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Thinking beyond the grid

Last updated: 21 February, 2011

Green crusaders

Sunil Kumar M meets Narayan S Bhat and K Puttaraju, two eco-warriors in their own way. While Bhat, a primary school teacher living in the dense forest near the Kaiga power plant, has tapped solar energy to meet all the electricity needs in his house, Puttaraju, an officer at Kaiga has been documenting rare and threatened species in the Western Ghats.

While most environmentalists and policy makers preach the importance of renewable energy and green practices, a primary school teacher residing in the dense forest near the Kaiga Nuclear Power Plant has actually gone a step beyond the rhetoric. He has put such mantras into practice to brighten his life.

The entire lighting requirement in his house, irrigation and domestic water pumps are all being operated on solar energy for the last 13 years. This has inspired many of his neighbours and fellow villagers to go solar. Nearly 60 per cent of the villagers now use solar energy.

Meet Narayan S Bhat of Shigekeri village situated in the forests of Kaiga, near Karwar. Like most of his neighbours, Bhat’s family has been making do without electricity, for generations now. Their only source of light, so far, were kerosene lanterns and oil lamps. However, the transformation came about in 1994, when Bhat was working as a teacher in Mundgod. “In one of the houses in Mundgod I happened to see a solar lantern in use. It was then that I decided to adopt this novel technology in my house as well,” says Bhat.

And then, there was light...
Way back in 1997, Bhat bought and installed a couple of solar panels to meet the lighting needs in his house. Over the years, he also bought direct current water and irrigation pumps and added more solar power panels. Everything from the dosa grinder and mixie in his kitchen to the TV, computer, telephone and fencing for his farm is powered by solar panels. He says that he has not experienced a single power outage in the last 10-12 years.

“We are nine of us in the family and also have many guests every day including labourers who work on the farm. A lot of cooking gets done in our kitchen and thankfully this technology has not failed us,” Bhat points out. Energy tapped from the sun is stored in batteries and used for operating lights and other appliances. When it rains though, there is no need to use the irrigation pump. The electricity that is generated is enough for our lighting and kitchen needs, he says.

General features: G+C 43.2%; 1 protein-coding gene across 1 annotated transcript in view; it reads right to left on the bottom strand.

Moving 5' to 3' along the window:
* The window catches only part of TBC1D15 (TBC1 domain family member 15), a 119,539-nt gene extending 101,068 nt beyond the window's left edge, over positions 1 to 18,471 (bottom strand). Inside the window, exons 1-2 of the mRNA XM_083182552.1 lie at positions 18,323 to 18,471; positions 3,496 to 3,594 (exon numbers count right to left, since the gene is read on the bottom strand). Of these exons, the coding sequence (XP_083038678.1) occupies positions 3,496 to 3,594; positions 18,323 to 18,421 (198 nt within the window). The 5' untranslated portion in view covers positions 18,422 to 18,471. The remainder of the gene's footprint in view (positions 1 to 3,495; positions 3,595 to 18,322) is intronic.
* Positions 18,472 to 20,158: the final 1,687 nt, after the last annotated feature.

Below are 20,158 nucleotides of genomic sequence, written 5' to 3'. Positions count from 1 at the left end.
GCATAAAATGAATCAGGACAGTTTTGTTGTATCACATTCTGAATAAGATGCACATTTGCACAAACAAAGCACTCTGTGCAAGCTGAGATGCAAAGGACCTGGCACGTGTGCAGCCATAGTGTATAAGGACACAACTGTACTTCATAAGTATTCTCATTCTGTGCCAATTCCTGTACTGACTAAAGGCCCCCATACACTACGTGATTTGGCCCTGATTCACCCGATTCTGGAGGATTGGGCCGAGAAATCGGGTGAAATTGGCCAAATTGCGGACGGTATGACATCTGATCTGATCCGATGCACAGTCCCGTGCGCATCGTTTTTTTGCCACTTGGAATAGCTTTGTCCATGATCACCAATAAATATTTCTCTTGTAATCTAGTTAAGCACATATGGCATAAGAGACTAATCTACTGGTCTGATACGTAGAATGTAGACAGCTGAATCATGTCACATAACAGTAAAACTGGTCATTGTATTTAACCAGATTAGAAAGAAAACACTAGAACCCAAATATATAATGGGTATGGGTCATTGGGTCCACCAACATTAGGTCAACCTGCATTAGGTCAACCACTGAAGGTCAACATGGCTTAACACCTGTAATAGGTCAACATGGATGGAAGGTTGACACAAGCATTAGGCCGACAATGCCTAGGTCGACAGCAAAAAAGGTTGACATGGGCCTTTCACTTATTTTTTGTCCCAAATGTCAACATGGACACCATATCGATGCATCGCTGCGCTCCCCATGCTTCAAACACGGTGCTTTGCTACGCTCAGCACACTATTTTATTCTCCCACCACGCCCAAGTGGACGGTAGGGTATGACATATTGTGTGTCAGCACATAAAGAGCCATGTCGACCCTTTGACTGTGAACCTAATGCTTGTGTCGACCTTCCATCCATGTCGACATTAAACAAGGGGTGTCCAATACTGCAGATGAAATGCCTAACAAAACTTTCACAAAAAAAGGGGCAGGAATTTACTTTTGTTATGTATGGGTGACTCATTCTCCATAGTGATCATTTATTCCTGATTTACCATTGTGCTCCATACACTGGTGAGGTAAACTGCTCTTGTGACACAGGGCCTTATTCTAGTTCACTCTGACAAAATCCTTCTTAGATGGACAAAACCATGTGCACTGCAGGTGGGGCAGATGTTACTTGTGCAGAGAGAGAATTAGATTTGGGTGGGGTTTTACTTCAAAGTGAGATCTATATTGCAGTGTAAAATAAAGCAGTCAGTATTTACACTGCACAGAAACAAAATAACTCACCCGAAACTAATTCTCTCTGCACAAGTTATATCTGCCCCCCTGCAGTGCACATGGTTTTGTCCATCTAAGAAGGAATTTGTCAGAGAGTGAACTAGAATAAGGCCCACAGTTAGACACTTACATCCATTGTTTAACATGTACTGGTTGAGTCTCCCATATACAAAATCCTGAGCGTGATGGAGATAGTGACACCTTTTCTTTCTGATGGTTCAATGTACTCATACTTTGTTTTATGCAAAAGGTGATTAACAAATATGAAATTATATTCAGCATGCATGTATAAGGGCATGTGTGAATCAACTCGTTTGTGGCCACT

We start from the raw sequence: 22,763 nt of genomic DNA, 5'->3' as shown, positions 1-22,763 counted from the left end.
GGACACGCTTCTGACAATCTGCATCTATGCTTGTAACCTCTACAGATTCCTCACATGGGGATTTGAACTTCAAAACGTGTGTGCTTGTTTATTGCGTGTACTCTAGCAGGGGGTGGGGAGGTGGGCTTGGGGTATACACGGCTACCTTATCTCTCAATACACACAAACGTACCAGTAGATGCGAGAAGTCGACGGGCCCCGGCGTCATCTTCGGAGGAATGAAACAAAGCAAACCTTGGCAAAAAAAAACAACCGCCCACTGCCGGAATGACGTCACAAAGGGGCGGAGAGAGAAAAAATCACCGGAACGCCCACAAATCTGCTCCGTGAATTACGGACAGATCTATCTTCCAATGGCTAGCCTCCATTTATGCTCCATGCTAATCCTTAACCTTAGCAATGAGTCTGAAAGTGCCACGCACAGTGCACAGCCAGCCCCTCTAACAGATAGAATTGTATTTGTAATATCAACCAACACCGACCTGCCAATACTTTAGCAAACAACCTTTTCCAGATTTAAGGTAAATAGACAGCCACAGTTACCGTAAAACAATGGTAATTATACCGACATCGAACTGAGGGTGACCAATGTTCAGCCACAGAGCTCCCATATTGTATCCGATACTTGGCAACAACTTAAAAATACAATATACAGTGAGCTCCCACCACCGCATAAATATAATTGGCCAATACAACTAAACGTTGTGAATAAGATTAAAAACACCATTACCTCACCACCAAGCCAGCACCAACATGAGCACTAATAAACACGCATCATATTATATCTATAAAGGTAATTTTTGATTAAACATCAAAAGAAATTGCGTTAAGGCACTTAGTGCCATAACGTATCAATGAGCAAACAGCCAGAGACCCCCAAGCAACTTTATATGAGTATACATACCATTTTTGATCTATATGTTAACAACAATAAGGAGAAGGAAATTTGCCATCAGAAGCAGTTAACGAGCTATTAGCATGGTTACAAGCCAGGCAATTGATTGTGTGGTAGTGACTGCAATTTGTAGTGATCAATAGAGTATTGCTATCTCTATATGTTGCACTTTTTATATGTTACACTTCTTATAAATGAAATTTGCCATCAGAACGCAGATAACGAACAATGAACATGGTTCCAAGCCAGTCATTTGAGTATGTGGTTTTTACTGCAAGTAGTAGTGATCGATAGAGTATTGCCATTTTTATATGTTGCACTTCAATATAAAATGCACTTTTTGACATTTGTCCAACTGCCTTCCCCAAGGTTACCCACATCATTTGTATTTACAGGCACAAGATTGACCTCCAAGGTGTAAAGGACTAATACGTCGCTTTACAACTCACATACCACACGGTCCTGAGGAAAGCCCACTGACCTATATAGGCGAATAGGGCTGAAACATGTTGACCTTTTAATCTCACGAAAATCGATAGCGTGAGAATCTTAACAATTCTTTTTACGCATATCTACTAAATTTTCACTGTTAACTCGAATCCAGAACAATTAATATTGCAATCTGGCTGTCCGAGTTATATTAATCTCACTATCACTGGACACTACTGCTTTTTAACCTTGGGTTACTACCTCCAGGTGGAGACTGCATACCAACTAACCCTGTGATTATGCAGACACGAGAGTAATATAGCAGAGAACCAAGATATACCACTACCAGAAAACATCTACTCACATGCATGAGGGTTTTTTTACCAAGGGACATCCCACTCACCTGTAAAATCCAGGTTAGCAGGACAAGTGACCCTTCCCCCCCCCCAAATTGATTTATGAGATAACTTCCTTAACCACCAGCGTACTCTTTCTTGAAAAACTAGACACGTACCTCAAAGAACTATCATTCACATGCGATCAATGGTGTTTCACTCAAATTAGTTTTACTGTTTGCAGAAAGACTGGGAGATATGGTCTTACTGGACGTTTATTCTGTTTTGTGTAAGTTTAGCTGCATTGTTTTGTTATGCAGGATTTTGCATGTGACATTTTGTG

School running on solar power

In fact, the government primary school adjacent to his house also uses solar power for lighting and to power the computer. Narayan Bhat, his wife Geetha and brother Ramachandra Bhat are also keen on community service.

Their house is always welcome for trekkers or naturalists who end up in the forest and have no place to stay for the night. The entire family and neighbours gather in the kitchen to cook food in case a large number of trekkers end up at their house. Bhat is popular with the students and their parents as well and has also won the Jana Mecchidanta Shikshaka Award, for his popularity. His school has also received the Uttama Shale Award. (Best School Award).

‘Stop depending on the grid’
Even though his village was finally provided electricity from the grid five years ago, he does not use it. Bhat believes solar power is the future and that the government should popularise it in a big way.

He points out that solar power should be used for small villages of about 15-20 houses which are in remote areas like a forest or in hilly areas.

Instead of cutting trees to make way for power lines, the government should set up exclusive solar power plants in such villages and hand over maintenance to the village.
He suggests that use of solar power be made compulsory for every household in the state to minimise environmental problems and also help reduce the dependence of people on the grid.

Capturing rare species on camera
K Puttaraju is unlike other officers serving at the Kaiga Nuclear Power plant near Karwar. Though he is a specialist in information science and works as a scientific officer, his passion is wildlife and conservation.

Because the nuclear power plant is situated in the dense forests of the Western Ghats, the zone around it is rich in wildlife. Puttaraju has spent several years documenting this pristine habitat on his own. He first got interested in nature when he was in the seventh standard and happened to stay on the banks of the Tunga river attending a Veda Patha Shale. “The natural beauty of the place captured my imagination and from then I started to appreciate nature more,” he says.

Among the lifeforms he has documented include the rare and threatened species such as the Malabar Giant Squirrel, Giant Pied Hornbills, tiger, flying lizards etc.

He has listed almost 300 species of butterflies and photographed many of them including the world’s tiniest grass butterfly to the largest birdwing. Puttaraju takes a deep interest in raising awareness about wildlife and its conservation. He is not only actively engaged in collecting baseline data on birds, insects and plants, but also accompanies visitors and officers into the forests to enhance their levels of appreciation.

He believes that it is important to educate young minds as they can take up larger conservation causes later. Puttaraju also visits schools and villages in and around the nuclear power plant to talk to them about conservation and training them in identifying wildlife.

He also conducts several wildlife photography exhibitions in schools. Apart from being a mountaineer, he also serves as vice-president of the Anshi Naturalist Society. Puttaraju points out that monitoring the population of wildlife on a regular basis is important to understand if there are changes in numbers and to determine causes for such a change.

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